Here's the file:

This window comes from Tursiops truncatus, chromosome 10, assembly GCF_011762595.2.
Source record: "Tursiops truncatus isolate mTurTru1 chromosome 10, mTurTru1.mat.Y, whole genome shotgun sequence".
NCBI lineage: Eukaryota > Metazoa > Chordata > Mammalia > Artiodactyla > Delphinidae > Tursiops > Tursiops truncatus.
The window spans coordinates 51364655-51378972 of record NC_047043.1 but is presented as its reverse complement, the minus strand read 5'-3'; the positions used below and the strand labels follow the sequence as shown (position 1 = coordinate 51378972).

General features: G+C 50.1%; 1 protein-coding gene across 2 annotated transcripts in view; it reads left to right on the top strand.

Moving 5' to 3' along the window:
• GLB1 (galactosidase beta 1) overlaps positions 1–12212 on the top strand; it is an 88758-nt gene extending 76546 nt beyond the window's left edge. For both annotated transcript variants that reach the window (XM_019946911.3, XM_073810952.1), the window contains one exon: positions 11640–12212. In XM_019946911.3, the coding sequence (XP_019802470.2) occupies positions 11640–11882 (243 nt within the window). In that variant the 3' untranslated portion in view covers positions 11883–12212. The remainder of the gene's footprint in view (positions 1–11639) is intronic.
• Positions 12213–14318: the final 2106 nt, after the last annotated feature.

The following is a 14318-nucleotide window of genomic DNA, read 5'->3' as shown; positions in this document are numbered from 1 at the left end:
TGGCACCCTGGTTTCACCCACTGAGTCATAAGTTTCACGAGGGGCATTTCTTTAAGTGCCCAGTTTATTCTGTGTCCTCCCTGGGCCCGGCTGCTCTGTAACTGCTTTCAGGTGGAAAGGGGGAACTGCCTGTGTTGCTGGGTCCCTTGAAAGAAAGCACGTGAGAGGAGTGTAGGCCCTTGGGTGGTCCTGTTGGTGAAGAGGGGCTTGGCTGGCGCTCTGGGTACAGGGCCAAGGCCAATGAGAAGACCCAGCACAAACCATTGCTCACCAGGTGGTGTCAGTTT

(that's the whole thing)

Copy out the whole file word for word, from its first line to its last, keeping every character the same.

This window comes from Tursiops truncatus, chromosome 10, assembly GCF_011762595.2.
Source record: "Tursiops truncatus isolate mTurTru1 chromosome 10, mTurTru1.mat.Y, whole genome shotgun sequence".
NCBI lineage: Eukaryota > Metazoa > Chordata > Mammalia > Artiodactyla > Delphinidae > Tursiops > Tursiops truncatus.
The window spans coordinates 51364655-51378972 of record NC_047043.1 but is presented as its reverse complement, the minus strand read 5'-3'; the positions used below and the strand labels follow the sequence as shown (position 1 = coordinate 51378972).

General features: G+C 50.1%; 1 protein-coding gene across 2 annotated transcripts in view; it reads left to right on the top strand.

Moving 5' to 3' along the window:
• GLB1 (galactosidase beta 1) overlaps positions 1–12212 on the top strand; it is an 88758-nt gene extending 76546 nt beyond the window's left edge. For both annotated transcript variants that reach the window (XM_019946911.3, XM_073810952.1), the window contains one exon: positions 11640–12212. In XM_019946911.3, the coding sequence (XP_019802470.2) occupies positions 11640–11882 (243 nt within the window). In that variant the 3' untranslated portion in view covers positions 11883–12212. The remainder of the gene's footprint in view (positions 1–11639) is intronic.
• Positions 12213–14318: the final 2106 nt, after the last annotated feature.

The following is a 14318-nucleotide window of genomic DNA, read 5'->3' as shown; positions in this document are numbered from 1 at the left end:
TGGCACCCTGGTTTCACCCACTGAGTCATAAGTTTCACGAGGGGCATTTCTTTAAGTGCCCAGTTTATTCTGTGTCCTCCCTGGGCCCGGCTGCTCTGTAACTGCTTTCAGGTGGAAAGGGGGAACTGCCTGTGTTGCTGGGTCCCTTGAAAGAAAGCACGTGAGAGGAGTGTAGGCCCTTGGGTGGTCCTGTTGGTGAAGAGGGGCTTGGCTGGCGCTCTGGGTACAGGGCCAAGGCCAATGAGAAGACCCAGCACAAACCATTGCTCACCAGGTGGTGTCAGTTT